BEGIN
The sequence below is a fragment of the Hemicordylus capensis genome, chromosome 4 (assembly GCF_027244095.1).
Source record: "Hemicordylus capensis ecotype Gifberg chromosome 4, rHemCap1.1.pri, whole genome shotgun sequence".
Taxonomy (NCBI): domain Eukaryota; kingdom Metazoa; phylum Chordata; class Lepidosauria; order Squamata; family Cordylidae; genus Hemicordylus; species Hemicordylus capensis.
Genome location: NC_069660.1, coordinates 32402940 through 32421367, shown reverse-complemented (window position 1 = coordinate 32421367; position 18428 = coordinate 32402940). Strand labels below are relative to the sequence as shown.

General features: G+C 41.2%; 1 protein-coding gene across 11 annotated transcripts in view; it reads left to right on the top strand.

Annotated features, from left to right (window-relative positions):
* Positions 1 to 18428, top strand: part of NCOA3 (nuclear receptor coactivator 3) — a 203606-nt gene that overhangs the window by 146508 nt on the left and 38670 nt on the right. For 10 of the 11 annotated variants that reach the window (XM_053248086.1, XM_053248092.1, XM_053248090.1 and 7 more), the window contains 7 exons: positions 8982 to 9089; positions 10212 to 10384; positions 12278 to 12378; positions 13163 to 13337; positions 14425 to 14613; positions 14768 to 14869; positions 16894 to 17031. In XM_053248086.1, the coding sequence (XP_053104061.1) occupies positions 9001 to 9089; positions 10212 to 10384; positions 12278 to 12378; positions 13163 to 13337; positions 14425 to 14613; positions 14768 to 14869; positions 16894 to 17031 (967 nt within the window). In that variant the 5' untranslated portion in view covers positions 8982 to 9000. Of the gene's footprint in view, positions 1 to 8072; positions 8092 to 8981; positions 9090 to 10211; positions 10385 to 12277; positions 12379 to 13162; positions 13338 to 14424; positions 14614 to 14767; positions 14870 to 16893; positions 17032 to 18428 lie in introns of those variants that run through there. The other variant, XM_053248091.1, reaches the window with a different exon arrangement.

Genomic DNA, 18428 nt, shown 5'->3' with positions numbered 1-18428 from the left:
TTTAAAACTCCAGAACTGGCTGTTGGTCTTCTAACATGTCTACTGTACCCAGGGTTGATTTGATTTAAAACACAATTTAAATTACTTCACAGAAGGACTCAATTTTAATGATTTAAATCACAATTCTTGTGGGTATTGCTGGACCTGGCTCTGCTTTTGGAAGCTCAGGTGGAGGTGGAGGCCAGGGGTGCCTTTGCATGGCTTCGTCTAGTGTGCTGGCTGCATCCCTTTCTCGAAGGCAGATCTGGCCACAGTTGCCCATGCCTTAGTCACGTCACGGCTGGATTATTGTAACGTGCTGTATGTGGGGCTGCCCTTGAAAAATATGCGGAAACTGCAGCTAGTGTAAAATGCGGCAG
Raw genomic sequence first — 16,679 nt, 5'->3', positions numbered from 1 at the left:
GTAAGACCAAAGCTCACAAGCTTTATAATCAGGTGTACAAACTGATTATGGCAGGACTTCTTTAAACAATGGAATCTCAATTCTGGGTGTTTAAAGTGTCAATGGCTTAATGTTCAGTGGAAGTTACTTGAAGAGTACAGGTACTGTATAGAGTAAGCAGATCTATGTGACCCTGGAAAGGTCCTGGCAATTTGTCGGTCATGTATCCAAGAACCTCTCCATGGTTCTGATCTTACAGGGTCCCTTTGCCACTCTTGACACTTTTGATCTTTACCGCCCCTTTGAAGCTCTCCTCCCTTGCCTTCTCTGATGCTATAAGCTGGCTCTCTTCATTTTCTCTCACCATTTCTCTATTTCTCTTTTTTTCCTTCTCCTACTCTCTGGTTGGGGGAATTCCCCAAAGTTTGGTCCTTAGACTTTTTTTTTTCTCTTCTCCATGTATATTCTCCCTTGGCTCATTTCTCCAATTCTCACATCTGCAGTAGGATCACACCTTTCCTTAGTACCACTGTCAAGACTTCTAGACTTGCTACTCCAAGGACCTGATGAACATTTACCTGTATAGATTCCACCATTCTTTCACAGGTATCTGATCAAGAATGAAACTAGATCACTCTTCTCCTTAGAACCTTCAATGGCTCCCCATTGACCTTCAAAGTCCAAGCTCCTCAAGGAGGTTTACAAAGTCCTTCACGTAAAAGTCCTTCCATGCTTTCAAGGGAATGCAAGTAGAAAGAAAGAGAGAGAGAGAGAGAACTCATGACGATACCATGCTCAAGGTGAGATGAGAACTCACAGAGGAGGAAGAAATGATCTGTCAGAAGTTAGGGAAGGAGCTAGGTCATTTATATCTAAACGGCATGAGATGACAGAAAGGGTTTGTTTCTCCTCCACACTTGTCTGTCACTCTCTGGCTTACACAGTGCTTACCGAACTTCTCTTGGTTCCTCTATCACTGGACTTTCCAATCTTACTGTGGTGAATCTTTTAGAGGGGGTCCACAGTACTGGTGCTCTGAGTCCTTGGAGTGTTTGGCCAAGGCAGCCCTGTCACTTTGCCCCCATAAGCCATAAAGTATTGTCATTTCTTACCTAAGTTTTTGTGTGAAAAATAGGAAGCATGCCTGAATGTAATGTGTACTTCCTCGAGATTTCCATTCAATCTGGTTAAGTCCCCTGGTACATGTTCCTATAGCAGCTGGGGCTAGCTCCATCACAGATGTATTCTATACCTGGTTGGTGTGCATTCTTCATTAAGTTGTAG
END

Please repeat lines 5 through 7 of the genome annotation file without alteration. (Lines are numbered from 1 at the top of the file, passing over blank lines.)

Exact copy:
General features: G+C 41.2%; 1 protein-coding gene across 11 annotated transcripts in view; it reads left to right on the top strand.

Annotated features, from left to right (window-relative positions):
* Positions 1 to 18428, top strand: part of NCOA3 (nuclear receptor coactivator 3) — a 203606-nt gene that overhangs the window by 146508 nt on the left and 38670 nt on the right. For 10 of the 11 annotated variants that reach the window (XM_053248086.1, XM_053248092.1, XM_053248090.1 and 7 more), the window contains 7 exons: positions 8982 to 9089; positions 10212 to 10384; positions 12278 to 12378; positions 13163 to 13337; positions 14425 to 14613; positions 14768 to 14869; positions 16894 to 17031. In XM_053248086.1, the coding sequence (XP_053104061.1) occupies positions 9001 to 9089; positions 10212 to 10384; positions 12278 to 12378; positions 13163 to 13337; positions 14425 to 14613; positions 14768 to 14869; positions 16894 to 17031 (967 nt within the window). In that variant the 5' untranslated portion in view covers positions 8982 to 9000. Of the gene's footprint in view, positions 1 to 8072; positions 8092 to 8981; positions 9090 to 10211; positions 10385 to 12277; positions 12379 to 13162; positions 13338 to 14424; positions 14614 to 14767; positions 14870 to 16893; positions 17032 to 18428 lie in introns of those variants that run through there. The other variant, XM_053248091.1, reaches the window with a different exon arrangement.